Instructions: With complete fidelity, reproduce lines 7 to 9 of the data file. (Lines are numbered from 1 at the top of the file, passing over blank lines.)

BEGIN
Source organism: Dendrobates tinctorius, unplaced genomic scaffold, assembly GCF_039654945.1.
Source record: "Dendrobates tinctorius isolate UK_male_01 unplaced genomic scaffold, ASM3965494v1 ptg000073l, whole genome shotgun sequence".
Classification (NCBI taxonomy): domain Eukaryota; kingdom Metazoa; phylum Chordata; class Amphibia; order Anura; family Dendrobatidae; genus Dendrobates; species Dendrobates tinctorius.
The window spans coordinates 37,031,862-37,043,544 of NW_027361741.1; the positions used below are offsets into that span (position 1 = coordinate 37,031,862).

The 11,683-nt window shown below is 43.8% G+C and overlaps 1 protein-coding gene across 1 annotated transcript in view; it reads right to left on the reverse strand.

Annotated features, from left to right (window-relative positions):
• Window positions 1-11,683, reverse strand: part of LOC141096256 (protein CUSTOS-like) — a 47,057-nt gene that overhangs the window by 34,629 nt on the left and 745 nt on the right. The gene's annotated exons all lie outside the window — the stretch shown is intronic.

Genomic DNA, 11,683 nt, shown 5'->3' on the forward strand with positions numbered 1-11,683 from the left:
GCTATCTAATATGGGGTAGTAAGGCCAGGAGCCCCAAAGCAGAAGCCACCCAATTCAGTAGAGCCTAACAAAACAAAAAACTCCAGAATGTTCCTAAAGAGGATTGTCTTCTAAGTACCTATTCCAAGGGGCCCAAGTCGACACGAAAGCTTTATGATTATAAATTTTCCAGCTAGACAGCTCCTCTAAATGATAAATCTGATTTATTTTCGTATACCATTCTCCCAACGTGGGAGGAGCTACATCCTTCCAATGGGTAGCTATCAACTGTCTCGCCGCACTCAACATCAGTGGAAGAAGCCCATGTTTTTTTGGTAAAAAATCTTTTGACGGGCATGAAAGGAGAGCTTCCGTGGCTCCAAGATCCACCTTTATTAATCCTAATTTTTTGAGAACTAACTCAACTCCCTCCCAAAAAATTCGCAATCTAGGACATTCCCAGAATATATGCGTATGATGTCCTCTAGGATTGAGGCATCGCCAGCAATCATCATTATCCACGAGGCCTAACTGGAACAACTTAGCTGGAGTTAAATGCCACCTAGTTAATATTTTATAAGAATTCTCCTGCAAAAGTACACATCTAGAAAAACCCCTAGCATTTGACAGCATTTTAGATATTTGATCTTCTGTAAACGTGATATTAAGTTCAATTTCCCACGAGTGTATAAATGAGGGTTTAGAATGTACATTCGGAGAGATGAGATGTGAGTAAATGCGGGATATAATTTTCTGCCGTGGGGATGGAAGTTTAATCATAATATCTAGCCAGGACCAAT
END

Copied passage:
• Window positions 1-11,683, reverse strand: part of LOC141096256 (protein CUSTOS-like) — a 47,057-nt gene that overhangs the window by 34,629 nt on the left and 745 nt on the right. The gene's annotated exons all lie outside the window — the stretch shown is intronic.

Genomic DNA, 11,683 nt, shown 5'->3' on the forward strand with positions numbered 1-11,683 from the left:
GCTATCTAATATGGGGTAGTAAGGCCAGGAGCCCCAAAGCAGAAGCCACCCAATTCAGTAGAGCCTAACAAAACAAAAAACTCCAGAATGTTCCTAAAGAGGATTGTCTTCTAAGTACCTATTCCAAGGGGCCCAAGTCGACACGAAAGCTTTATGATTATAAATTTTCCAGCTAGACAGCTCCTCTAAATGATAAATCTGATTTATTTTCGTATACCATTCTCCCAACGTGGGAGGAGCTACATCCTTCCAATGGGTAGCTATCAACTGTCTCGCCGCACTCAACATCAGTGGAAGAAGCCCATGTTTTTTTGGTAAAAAATCTTTTGACGGGCATGAAAGGAGAGCTTCCGTGGCTCCAAGATCCACCTTTATTAATCCTAATTTTTTGAGAACTAACTCAACTCCCTCCCAAAAAATTCGCAATCTAGGACATTCCCAGAATATATGCGTATGATGTCCTCTAGGATTGAGGCATCGCCAGCAATCATCATTATCCACGAGGCCTAACTGGAACAACTTAGCTGGAGTTAAATGCCACCTAGTTAATATTTTATAAGAATTCTCCTGCAAAAGTACACATCTAGAAAAACCCCTAGCATTTGACAGCATTTTAGATATTTGATCTTCTGTAAACGTGATATTAAGTTCAATTTCCCACGAGTGTATAAATGAGGGTTTAGAATGTACATTCGGAGAGATGAGATGTGAGTAAATGCGGGATATAATTTTCTGCCGTGGGGATGGAAGTTTAATCATAATATCTAGCCAGGACCAAT